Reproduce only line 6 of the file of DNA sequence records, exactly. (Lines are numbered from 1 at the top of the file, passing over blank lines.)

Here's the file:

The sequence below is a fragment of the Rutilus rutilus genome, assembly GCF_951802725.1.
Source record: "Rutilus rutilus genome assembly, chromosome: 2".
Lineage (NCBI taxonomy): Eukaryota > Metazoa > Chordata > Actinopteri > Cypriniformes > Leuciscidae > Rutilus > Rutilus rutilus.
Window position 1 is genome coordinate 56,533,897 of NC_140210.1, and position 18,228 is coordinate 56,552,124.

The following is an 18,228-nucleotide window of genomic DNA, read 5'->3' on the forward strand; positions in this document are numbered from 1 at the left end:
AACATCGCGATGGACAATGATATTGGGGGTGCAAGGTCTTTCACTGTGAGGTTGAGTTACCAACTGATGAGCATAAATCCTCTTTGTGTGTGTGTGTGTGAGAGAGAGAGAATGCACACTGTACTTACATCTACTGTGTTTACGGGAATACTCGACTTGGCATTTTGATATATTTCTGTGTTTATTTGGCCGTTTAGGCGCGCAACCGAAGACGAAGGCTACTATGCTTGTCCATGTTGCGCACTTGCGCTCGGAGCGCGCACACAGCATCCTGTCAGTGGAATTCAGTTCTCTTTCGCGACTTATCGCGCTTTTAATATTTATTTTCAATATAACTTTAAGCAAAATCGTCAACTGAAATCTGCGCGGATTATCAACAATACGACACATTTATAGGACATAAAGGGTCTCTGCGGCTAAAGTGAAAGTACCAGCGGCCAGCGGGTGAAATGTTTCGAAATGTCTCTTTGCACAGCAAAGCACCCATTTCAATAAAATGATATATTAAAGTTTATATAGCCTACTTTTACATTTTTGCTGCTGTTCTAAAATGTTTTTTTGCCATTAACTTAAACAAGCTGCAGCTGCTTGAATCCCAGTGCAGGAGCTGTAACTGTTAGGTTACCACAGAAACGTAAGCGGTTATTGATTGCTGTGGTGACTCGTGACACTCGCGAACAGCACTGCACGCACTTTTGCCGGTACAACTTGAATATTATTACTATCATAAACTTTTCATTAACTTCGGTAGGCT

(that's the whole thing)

AACATCGCGATGGACAATGATATTGGGGGTGCAAGGTCTTTCACTGTGAGGTTGAGTTACCAACTGATGAGCATAAATCCTCTTTGTGTGTGTGTGTGTGAGAGAGAGAGAATGCACACTGTACTTACATCTACTGTGTTTACGGGAATACTCGACTTGGCATTTTGATATATTTCTGTGTTTATTTGGCCGTTTAGGCGCGCAACCGAAGACGAAGGCTACTATGCTTGTCCATGTTGCGCACTTGCGCTCGGAGCGCGCACACAGCATCCTGTCAGTGGAATTCAGTTCTCTTTCGCGACTTATCGCGCTTTTAATATTTATTTTCAATATAACTTTAAGCAAAATCGTCAACTGAAATCTGCGCGGATTATCAACAATACGACACATTTATAGGACATAAAGGGTCTCTGCGGCTAAAGTGAAAGTACCAGCGGCCAGCGGGTGAAATGTTTCGAAATGTCTCTTTGCACAGCAAAGCACCCATTTCAATAAAATGATATATTAAAGTTTATATAGCCTACTTTTACATTTTTGCTGCTGTTCTAAAATGTTTTTTTGCCATTAACTTAAACAAGCTGCAGCTGCTTGAATCCCAGTGCAGGAGCTGTAACTGTTAGGTTACCACAGAAACGTAAGCGGTTATTGATTGCTGTGGTGACTCGTGACACTCGCGAACAGCACTGCACGCACTTTTGCCGGTACAACTTGAATATTATTACTATCATAAACTTTTCATTAACTTCGGTAGGCT